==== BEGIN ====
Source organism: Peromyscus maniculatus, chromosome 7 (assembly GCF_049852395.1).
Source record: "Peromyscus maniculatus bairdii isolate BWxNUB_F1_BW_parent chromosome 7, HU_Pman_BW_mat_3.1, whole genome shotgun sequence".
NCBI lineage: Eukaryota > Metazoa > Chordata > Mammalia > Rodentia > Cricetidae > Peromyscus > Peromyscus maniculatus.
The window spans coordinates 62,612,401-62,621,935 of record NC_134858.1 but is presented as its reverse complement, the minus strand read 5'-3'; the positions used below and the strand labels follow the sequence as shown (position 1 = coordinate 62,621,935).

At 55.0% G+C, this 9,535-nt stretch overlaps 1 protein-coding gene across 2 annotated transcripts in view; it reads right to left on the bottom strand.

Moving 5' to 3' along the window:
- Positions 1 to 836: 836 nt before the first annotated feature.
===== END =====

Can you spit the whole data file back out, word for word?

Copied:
Source organism: Peromyscus maniculatus, chromosome 7 (assembly GCF_049852395.1).
Source record: "Peromyscus maniculatus bairdii isolate BWxNUB_F1_BW_parent chromosome 7, HU_Pman_BW_mat_3.1, whole genome shotgun sequence".
NCBI lineage: Eukaryota > Metazoa > Chordata > Mammalia > Rodentia > Cricetidae > Peromyscus > Peromyscus maniculatus.
The window spans coordinates 62,612,401-62,621,935 of record NC_134858.1 but is presented as its reverse complement, the minus strand read 5'-3'; the positions used below and the strand labels follow the sequence as shown (position 1 = coordinate 62,621,935).

At 55.0% G+C, this 9,535-nt stretch overlaps 1 protein-coding gene across 2 annotated transcripts in view; it reads right to left on the bottom strand.

Moving 5' to 3' along the window:
- Positions 1 to 836: 836 nt before the first annotated feature.